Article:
Local BACA chapter aims to empower abused children

A Bikers Against Child Abuse (BACA) chapter — the first of its kind on Vancouver Island — is underway in the Comox Valley.

  • Dec. 10, 2014 9:00 a.m.

BACA member Grizzly

Erin Haluschak

Record Staff

They come on their Harleys, decorated with patches, and the riders are hoping it’s a moment one person in particular will never forget.

It’s all part of a moment of an empowerment ride — the first step in a program to create a safer environment and provide support for abused children.

The group is known as Bikers Against Child Abuse (BACA), and a new chapter — the first of its kind on Vancouver Island — is underway in the Comox Valley.

“A few people saw what BACA was online and started posting it on social media. They told two friends, who told two friends and it started growing,” explained Grizzly (whose name is protected by riding monikers), the president of the mid-Vancouver Island chapter of BACA.

The chapter began about a year ago, he said of the worldwide non-profit organization, and has about 19 local members.

The organization exists with the intent to empower children to not feel afraid of the world in which they live, while lending support to those in need. BACA chapters work with local agencies such as victim services and the local police to protect abused children by lending physical and emotional support to them by affiliation and presence.

Working with the law

Currently the group is in its preliminary stages, making contacts with law enforcement, various groups and working on its mission statement, added member Deedee, who said they are currently laying the groundwork for full status hopefully in the new year.

“Child abuse is in every community, all over the world,” she added, and noted BACA works with referring agencies and individuals in a four-stage process.

When a child is abused, Deedee said a referring agency determines if the child is frightened by their environment. The agency contacts BACA, and a child liaison for the group contacts the family and an initial ride is organized to meet the child at their home or at another location.

“If everything meets the requirements, we get the entire chapter together,” noted Grizzly.

“It’s quite the sight to see 20 to 30 members on their motorbikes coming down the street.”

The child is presented with their own vest with patches related to their interests, a name (no real names are used for protection) and the child is adopted into the BACA family. The child is then given the name and number of two members who become the primary contacts.

Level II: Campout

If the first level of intervention is not sufficient to deter further harassment, several BACA members will be sent to create a visual presence for further exposure.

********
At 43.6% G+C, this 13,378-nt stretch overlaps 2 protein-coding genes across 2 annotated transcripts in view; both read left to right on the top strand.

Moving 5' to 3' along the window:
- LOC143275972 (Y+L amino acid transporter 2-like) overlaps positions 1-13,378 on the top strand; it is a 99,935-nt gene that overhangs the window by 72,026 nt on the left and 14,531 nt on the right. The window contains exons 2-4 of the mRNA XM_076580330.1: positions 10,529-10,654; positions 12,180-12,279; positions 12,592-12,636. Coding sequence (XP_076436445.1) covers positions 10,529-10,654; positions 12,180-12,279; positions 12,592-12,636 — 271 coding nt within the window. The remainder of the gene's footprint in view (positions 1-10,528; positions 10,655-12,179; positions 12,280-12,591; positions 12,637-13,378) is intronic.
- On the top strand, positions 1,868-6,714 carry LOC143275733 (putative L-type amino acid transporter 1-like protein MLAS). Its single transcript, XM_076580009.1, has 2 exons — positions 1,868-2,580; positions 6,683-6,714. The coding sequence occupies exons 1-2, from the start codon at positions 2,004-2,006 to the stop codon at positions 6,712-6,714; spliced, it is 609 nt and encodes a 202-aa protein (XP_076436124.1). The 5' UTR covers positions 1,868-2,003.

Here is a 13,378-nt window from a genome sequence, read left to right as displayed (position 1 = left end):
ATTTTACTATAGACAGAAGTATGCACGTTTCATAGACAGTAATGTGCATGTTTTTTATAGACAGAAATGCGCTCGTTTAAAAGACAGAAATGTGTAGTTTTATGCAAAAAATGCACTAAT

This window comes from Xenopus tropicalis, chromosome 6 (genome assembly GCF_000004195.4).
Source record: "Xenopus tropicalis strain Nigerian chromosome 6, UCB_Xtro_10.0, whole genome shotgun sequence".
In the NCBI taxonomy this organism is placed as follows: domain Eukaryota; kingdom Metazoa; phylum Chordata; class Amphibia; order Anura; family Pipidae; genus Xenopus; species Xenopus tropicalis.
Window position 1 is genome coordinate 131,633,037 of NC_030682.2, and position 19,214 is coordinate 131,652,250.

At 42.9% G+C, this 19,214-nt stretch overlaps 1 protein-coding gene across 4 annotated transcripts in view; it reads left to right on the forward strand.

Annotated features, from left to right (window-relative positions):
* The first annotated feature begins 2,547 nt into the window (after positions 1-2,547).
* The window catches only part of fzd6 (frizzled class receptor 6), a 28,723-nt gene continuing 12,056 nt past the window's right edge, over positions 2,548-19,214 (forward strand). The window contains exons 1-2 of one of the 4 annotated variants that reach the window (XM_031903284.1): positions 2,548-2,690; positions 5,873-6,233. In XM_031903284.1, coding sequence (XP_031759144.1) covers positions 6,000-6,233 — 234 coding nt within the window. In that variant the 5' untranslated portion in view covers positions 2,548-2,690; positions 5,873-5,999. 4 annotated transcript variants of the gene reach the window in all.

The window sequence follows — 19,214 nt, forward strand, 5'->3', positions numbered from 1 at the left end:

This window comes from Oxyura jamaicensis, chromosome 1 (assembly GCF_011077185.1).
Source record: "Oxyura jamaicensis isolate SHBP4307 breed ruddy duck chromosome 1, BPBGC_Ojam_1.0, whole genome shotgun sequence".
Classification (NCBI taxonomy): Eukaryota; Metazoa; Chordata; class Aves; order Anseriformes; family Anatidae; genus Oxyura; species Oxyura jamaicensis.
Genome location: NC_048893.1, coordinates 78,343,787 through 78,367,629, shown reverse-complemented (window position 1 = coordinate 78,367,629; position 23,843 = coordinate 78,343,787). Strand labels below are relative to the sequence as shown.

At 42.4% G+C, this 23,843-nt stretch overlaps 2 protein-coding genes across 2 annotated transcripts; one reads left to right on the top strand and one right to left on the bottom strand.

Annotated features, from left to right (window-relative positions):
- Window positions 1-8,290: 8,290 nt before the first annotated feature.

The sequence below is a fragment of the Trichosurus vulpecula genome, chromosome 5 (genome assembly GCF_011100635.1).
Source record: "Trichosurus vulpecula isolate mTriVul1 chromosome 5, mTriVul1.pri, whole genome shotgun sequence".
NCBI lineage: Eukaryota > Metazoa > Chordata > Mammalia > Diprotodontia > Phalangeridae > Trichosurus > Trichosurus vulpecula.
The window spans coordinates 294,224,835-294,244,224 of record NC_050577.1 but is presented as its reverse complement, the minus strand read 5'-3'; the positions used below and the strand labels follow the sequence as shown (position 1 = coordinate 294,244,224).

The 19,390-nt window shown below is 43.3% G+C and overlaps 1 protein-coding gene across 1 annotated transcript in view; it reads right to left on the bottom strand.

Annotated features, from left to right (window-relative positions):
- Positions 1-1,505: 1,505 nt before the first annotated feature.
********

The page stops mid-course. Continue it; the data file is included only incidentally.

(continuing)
“Because some cases go on for weeks, we can camp outside the home,” explained Grizzly.

Deedee noted their presence lets the abuser know their intent is to protect and empower the child, and to ensure they are safe and secure.

“A lot of planning goes into this, because we don’t want to put any more stress on the child.”

If the physical presence of members does not deter the perpetrator, level three intervention can be enacted, said Grizzly. This involves writing a formal letter drafted by the chapter president or vice-president, written on BACA letterhead, to explain to the perpetrator members are prepared to become the obstacle to further abuse.

“We want to send a message (to the abuser) that we’re here for these kids, so go away,” added Deedee.

Level four intervention involves a neighbour awareness ride in which members will ride to the general location of the offender, and distribute stickers to kids, going door to door to distribute literature regarding their mission and how the group functions.

BACA members also attend court to show support and solidarity.

“There’s a certain level of safety (for the child) to see our presence and feel less intimidated,” noted Grizzly. “There’s even been cases in the U.S. where BACA members escort families to and from the courthouse.”

Anyone interested in joining BACA can do so as a full member or support member. In order to join, a potential member must complete a criminal background check, complete a probation period and have excellent attendance at meetings.

“Full patch members much be 200 per cent committed. It’s an absolute lifestyle about empowering children,” said Deedee. “Child abuse does not happen 60 per cent of the time.”

Grizzly added members must be willing to go anywhere within the chapter area, but BACA does not claim territory.

Deedee added BACA’s mission is all about giving strength back to children.

“It’s amazing to see this idea of a big bad biker guy all in leather get to their knees on the same level of children and (the kids) pick up their energy really quickly; they don’t have the same perceptions as adults. We’re not there to rescue or fix everything for them, but to empower them.”

For more information about BACA, visit www.canada.bacaworld.org, or for more information on the local chapter, email Grizzly at grizzlymvibaca@yahoo.com.



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